Members of the Central Indiana Section of the Audio Engineering Society-
After some delay due to the present health crisis, we are once again preparing to hold our biennial section election! This election will include the positions of section chair, vice-chair, secretary, and treasurer, as well as committee members. Candidates for these positions must be AES member in good standing who list Central Indiana as their primary section. To nominate yourself or another member of the Central Indiana Section, please email the name, member number, email address, and short bio & headshot (if available) to the current section secretary, Brett Leonard by Thursday, January 20th, 2022. In addition to section officer elections, the upcoming ballot will also include a proposed change of the Central Indiana Section’s name to the Indiana Section, intended to reflect that our Section activities are open to all throughout the state by removing the reference to the central Indiana geographic area, which often has been misinterpreted as being restrictive. The full text of the relevant changes to the bylaws will be included in the ballot.
Voting will open on Monday, January 24th, 2022 via a secure, anonymous online ballot using your AES member number, and voting will remain open for two weeks. Following voting, election results will be announced at the next section meeting, held virtually on Tuesday, February 8th, 2022 at 7 PM.
We are looking forward to a great year, a variety of new events/meetings, and a happy New Year!
Shure’s Michael Pettersen and Gino Sigismondi joined the Central Indiana Section to dive into the storied history of the Unidyne dynamic microphone motor/capsule and the subsequent evolution that have shaped our industry. Michael began the program by taking us back to the original electrical equivalent diagrams written in Benjamin Bauer’s notebook in 1937, describing what would become the “Uniphase Network” to create a single-capsule, directional dynamic microphone. The design was complimented by the work of designer Wesley Sharer, along with a little inspiration from the grill of the ’37 Oldsmobile Coupe Six, and was released as the Unidyne Model 55 in 1939. The Unidyne II was first released within the Model 55S in 1951. The Unidyne II features the same performance with a size some 30% smaller than the original Unidyne capsule, thus the “S” nomenclature for small. The new design was oriented towards the television medium, which considered the original Model 55 to be somewhat obtrusive. The Unidyne III Model 545 was released in 1959, touted as the “smallest cardioid dynamic microphone” ever. The Model 545 was end-addressed, and therefore had a more consistent polar pattern than similar and competing models of the era. This led to popularity with the burgeoning sound reinforcement industry, as the pattern’s consistency allowed for more gain before feedback. The Beatles were marquis users of the Model 545 with the A25B swivel mount. As the Model 545 gained popularity on stage, Bob Carr worked on a line of Unidyne III-based microphones to appeal specifically to studios. This line, dubbed “Studio Microphones” (SM) consisted of microphones using the same capsules as existing mics, but with less reflective finishes, no switches, and included XLR connectors. The venerable Unydine III SM56 was released in 1964, with the SM58 released just two short years later. While not instant sales successes, the use of the SM56 at the Monterey Pop Festival by McCune Sound in 1967 yet again raised their profile in the live sound arena. The push as a live sound microphone line occurred more in the 1970s with their introduction to the performers and sound companies in Las Vegas, with artist such as Frank Sinatra becoming devoted users. Also of note was the introduction of the now-famed SM7 in 1972. Following the history of the Unidyne series, Gino and Michael took audience questions, as well as providing a little “audio mythbusters” surrounding the Unidyne family.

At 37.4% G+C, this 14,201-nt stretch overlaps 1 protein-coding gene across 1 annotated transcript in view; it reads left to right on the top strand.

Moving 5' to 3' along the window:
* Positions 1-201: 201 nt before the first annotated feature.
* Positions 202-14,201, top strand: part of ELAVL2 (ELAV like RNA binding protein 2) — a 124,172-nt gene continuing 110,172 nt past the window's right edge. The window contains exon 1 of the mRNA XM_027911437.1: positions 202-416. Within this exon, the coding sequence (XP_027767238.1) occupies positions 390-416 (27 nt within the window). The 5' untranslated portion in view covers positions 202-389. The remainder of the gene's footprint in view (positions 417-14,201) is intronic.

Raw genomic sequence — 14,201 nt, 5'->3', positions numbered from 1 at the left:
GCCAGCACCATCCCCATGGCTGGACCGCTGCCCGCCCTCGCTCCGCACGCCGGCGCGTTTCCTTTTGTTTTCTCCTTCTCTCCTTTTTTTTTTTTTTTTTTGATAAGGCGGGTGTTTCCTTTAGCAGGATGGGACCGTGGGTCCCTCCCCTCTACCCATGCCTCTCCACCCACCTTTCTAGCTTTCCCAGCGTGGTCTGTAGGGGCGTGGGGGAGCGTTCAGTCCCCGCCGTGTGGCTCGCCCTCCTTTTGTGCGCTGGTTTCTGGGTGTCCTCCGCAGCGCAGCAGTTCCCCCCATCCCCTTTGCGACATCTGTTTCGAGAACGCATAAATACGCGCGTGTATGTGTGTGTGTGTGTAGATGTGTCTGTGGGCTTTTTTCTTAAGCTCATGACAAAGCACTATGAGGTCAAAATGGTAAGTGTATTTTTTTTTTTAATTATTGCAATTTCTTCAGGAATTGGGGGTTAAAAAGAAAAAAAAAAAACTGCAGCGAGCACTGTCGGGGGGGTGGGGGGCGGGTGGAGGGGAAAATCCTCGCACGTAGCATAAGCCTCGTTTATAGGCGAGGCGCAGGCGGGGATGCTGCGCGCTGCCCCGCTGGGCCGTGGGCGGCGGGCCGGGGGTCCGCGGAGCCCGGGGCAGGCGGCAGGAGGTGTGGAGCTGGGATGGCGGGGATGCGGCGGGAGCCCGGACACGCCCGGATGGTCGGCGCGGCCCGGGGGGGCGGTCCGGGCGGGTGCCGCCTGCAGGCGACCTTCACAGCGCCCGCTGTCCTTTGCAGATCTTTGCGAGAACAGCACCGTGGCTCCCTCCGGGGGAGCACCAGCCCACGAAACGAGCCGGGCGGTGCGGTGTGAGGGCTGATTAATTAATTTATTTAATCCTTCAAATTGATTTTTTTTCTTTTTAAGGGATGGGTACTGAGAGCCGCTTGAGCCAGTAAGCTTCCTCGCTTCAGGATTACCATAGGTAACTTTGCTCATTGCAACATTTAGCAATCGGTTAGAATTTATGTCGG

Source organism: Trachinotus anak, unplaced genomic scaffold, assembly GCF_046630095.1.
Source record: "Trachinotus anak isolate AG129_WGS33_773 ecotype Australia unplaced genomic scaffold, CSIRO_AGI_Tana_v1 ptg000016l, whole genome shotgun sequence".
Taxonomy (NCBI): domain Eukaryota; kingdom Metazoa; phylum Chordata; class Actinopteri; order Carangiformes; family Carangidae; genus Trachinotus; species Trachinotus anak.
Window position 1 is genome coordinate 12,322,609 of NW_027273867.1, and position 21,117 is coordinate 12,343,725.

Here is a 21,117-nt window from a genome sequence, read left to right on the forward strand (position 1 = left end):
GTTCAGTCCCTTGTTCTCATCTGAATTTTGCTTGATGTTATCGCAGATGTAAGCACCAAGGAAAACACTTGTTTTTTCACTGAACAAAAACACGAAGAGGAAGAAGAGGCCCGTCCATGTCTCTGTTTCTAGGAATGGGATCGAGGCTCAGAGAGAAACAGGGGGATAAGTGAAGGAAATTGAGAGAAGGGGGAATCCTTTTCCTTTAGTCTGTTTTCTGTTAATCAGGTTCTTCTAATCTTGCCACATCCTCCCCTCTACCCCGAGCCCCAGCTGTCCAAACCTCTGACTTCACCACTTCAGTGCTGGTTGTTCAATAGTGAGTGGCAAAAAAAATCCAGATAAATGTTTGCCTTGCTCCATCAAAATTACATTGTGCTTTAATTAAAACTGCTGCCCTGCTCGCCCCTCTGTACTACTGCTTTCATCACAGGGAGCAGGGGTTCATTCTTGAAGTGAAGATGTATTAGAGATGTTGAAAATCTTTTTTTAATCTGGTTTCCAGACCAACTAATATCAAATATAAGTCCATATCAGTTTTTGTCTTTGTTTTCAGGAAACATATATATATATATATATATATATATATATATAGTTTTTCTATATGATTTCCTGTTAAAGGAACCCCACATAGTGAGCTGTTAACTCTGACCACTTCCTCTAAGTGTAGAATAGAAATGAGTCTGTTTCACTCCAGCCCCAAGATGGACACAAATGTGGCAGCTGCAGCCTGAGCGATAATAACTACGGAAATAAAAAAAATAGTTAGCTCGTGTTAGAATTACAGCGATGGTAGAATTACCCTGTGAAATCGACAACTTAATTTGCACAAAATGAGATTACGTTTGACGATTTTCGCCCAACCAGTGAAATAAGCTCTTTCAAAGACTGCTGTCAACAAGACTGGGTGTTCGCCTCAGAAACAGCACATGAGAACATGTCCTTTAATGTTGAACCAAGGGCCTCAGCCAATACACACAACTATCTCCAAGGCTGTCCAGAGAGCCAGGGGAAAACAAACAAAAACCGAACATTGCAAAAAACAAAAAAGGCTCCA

The Central Indiana Section of the Audio Engineering Society presents “Historical Development of the Unidyne I, II, III”